Described as the “gold standard” for tourism, a National Park designation has been stamped on the New River Gorge via year-end appropriations legislation that passed Congress on Monday night.
The renaming, courtesy of a congressional omnibus package passed late Monday night, creates the New River Gorge National Park and Preserve in Raleigh and Fayette counties, becoming the 63rd National Park and the 20th National Preserve in the United States.
The designation is expected by some to increase tourism traffic and dollars for an economy wilting under the decline of the coal industry.
Sens. Shelley Moore Capito, R-W.Va., and Joe Manchin, D-W.Va., introduced the New River Gorge Park and Preserve Designation Act in October 2019 to preserve the gorge and to enhance the burgeoning outdoor recreation industry in the southern reaches of the state.
Manchin, in a press release, said, “This designation will increase the international recognition by highlighting West Virginia’s world-class beauty and resources.
“Over the last two years we have met with outdoorsmen, businesses and local leaders and other interested groups to ensure this designation will promote the beauty and rich history of the New River Gorge, while ensuring that the longstanding traditions of hunting and fishing are protected for generations to come,” Manchin stated in the release.
“I think what it’s going to mean is a lot of people come to this country and a lot of people in this country plan their summers traveling around visiting national parks,” Capito told MetroNews.
Capito said the rebranding of the gorge is projected to raise the number of visitors to the area by about 20 percent.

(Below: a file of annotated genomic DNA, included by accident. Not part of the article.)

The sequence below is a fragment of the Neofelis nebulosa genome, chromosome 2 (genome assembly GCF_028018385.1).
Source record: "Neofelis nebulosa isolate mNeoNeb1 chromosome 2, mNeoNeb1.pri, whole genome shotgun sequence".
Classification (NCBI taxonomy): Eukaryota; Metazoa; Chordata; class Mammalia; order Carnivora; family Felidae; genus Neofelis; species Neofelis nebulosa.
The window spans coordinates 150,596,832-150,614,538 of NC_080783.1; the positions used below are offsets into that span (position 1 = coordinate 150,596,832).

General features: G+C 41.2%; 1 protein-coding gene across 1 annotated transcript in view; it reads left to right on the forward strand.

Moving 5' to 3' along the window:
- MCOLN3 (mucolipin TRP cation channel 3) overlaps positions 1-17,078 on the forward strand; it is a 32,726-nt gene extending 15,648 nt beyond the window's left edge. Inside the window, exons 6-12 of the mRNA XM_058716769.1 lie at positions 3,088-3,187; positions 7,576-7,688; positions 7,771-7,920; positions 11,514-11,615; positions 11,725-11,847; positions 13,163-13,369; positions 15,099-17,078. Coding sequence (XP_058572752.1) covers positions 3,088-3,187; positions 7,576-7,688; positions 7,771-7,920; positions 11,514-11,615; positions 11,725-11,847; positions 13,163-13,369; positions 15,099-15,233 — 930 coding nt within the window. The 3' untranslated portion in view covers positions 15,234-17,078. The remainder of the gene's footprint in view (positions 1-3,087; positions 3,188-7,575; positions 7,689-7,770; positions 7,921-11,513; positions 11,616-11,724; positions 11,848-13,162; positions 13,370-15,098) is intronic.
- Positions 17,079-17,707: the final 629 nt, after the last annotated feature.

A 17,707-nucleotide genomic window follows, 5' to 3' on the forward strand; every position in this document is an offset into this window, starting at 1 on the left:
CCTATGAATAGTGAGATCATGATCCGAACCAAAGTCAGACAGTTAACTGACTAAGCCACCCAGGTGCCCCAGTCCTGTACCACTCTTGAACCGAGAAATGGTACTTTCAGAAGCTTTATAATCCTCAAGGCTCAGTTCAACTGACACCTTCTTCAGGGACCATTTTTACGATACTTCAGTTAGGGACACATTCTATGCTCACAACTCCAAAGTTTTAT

The legislation creates a 65,165-acre preserve where hunting and fishing will be allowed and a 7,021-acre park. It also keeps 301 acres of the Lower Gorge open for hunting and opens up 368 acres in Grandview for the first time.
The bill also authorizes the National Park System to bid on additional land for the Preserve that amounts to 3,711 acres and authorizes the NPS to acquire up to 100 acres for parking only, which is needed as the area has seen an increase in visitors.
The legislation, according to a joint press release issued by the senators, will maintain hunting and fishing within the preserve area with specific protections for hunting, fishing and trapping on privately owned land.
While tourism officials welcomed the news, hunting enthusiasts were less excited.
Larry Case, an outdoors columnist for The Register-Herald and other publications and a former West Virginia game warden for 36 years, said there are a good many hunters who are not happy with the designation.
“Local hunters are not for it,” Case said. “We’ve just kinda been bulldozed over it.”
Case described a conference call earlier this year among hunters, local concerns and staffers for both Capito and Manchin to address hunters’ concerns.
“It did not go well,” Case said.
“When it comes to public lands, we can’t get enough of it and we don’t want to lose any of it,” Case said. “If you want to hunt, it’s the first thing you’ve got to have.”
The New River Gorge National Park and Preserve Designation Act was added by the West Virginia Congressional delegation to the Fiscal Year 2021 Omnibus Appropriations Bill and pandemic relief measure.
The designation has been a long time coming.
In a press release, Dave Arnold, a board member of the New River Gorge Regional Development Authority and founding partner of Adventures on the Gorge, said, “The road to the New River Gorge National Park and Preserve has been plowed and paved by over 60 years of vision and hard work.
“There are many people – a number of them who never lived long enough to see this day – who were a big part of this legislative victory,” Arnold stated in the release. “There are just too many people to thank; however, our county commissioners, especially those on the New River Gorge Regional Development Authority and our representatives in Washington, D.C., both past and present, worked together in a bipartisan endeavor to do something very special for the people of West Virginia.”
Jina Belcher, NRGRDA executive director, said in the same press release, “Our two U.S. Senators, Joe Manchin and Shelley Moore Capito, U.S. Rep. Carol Miller, and Gov. Jim Justice never wavered from our ultimate goal, and now it is up to this region to take bold steps to capitalize on this immense opportunity.”